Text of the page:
Firsts on the line

“The argument that degree classification was, or had become, a burden rather than a blessing was widely contested at that time, even though the evidence that this was so was already overwhelming. People – and this includes academics – are creatures of habit, and like to cling to what is familiar to them. The degree classification process was well known and well tried. The annual round of classification boards were recognisable fixtures in the academic calendar. Employers (we were told) were accustomed to select graduate recruits simply on the basis of the degree classification. Besides, there could be no question of the University of London abandoning degree classification unilaterally. There had to be a sector-wide decision. Yet, on re-reading the published report of that conference, the empirical arguments against classification were strongly put and were beyond contention. And they have become much stronger with the passage of time …” (more)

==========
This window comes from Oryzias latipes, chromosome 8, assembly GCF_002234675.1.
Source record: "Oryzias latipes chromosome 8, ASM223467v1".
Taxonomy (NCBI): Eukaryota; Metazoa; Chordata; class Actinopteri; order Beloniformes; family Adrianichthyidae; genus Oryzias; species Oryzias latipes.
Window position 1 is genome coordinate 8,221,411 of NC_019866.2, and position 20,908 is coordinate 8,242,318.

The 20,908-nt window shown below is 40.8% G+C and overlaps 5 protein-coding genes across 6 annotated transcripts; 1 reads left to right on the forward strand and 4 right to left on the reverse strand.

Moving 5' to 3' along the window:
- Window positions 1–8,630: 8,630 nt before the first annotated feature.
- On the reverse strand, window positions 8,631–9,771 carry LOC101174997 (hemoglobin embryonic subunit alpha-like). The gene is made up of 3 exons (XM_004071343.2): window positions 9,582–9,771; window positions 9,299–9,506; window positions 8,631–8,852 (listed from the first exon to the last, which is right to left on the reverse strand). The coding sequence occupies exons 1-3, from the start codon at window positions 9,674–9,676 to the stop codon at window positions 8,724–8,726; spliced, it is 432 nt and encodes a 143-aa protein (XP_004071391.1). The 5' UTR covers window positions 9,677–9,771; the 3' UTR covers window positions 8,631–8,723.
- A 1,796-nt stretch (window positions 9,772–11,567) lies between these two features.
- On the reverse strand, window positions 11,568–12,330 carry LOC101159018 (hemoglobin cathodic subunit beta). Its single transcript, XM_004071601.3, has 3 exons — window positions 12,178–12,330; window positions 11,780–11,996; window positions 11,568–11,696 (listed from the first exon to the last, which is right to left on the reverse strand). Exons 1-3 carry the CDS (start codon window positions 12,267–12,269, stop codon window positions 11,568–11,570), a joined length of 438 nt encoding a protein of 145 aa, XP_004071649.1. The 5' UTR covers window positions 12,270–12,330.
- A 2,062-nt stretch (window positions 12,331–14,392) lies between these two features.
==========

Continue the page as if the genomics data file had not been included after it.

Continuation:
[Geoffrey Alderman, Guardian, 21 October]

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